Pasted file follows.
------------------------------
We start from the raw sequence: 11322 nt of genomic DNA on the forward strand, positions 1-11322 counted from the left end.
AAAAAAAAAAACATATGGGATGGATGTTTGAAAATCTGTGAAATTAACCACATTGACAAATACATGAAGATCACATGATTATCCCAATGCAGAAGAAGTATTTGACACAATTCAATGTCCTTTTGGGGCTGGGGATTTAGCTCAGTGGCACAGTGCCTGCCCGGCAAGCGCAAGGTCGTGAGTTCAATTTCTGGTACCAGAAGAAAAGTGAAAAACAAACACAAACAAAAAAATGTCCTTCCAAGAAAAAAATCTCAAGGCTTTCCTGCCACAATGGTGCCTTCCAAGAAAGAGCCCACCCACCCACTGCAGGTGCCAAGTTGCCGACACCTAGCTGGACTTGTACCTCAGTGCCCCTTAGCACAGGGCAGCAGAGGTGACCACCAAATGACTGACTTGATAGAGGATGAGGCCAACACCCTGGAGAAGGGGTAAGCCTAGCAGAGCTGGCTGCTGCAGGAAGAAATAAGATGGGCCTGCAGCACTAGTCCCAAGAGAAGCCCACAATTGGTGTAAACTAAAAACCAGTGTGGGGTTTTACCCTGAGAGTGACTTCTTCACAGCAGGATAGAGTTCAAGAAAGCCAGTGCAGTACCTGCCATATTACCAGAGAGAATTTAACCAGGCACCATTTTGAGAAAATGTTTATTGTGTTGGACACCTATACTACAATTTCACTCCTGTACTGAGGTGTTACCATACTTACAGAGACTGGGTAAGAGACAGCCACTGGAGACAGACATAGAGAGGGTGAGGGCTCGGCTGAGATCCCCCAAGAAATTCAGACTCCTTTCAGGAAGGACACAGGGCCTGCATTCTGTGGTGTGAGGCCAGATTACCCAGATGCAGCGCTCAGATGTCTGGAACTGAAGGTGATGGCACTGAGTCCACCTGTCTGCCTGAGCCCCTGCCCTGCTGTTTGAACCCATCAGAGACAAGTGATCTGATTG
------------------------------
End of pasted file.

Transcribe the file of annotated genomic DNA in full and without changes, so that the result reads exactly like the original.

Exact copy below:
We start from the raw sequence: 11322 nt of genomic DNA on the forward strand, positions 1-11322 counted from the left end.
AAAAAAAAAAACATATGGGATGGATGTTTGAAAATCTGTGAAATTAACCACATTGACAAATACATGAAGATCACATGATTATCCCAATGCAGAAGAAGTATTTGACACAATTCAATGTCCTTTTGGGGCTGGGGATTTAGCTCAGTGGCACAGTGCCTGCCCGGCAAGCGCAAGGTCGTGAGTTCAATTTCTGGTACCAGAAGAAAAGTGAAAAACAAACACAAACAAAAAAATGTCCTTCCAAGAAAAAAATCTCAAGGCTTTCCTGCCACAATGGTGCCTTCCAAGAAAGAGCCCACCCACCCACTGCAGGTGCCAAGTTGCCGACACCTAGCTGGACTTGTACCTCAGTGCCCCTTAGCACAGGGCAGCAGAGGTGACCACCAAATGACTGACTTGATAGAGGATGAGGCCAACACCCTGGAGAAGGGGTAAGCCTAGCAGAGCTGGCTGCTGCAGGAAGAAATAAGATGGGCCTGCAGCACTAGTCCCAAGAGAAGCCCACAATTGGTGTAAACTAAAAACCAGTGTGGGGTTTTACCCTGAGAGTGACTTCTTCACAGCAGGATAGAGTTCAAGAAAGCCAGTGCAGTACCTGCCATATTACCAGAGAGAATTTAACCAGGCACCATTTTGAGAAAATGTTTATTGTGTTGGACACCTATACTACAATTTCACTCCTGTACTGAGGTGTTACCATACTTACAGAGACTGGGTAAGAGACAGCCACTGGAGACAGACATAGAGAGGGTGAGGGCTCGGCTGAGATCCCCCAAGAAATTCAGACTCCTTTCAGGAAGGACACAGGGCCTGCATTCTGTGGTGTGAGGCCAGATTACCCAGATGCAGCGCTCAGATGTCTGGAACTGAAGGTGATGGCACTGAGTCCACCTGTCTGCCTGAGCCCCTGCCCTGCTGTTTGAACCCATCAGAGACAAGTGATCTGATTG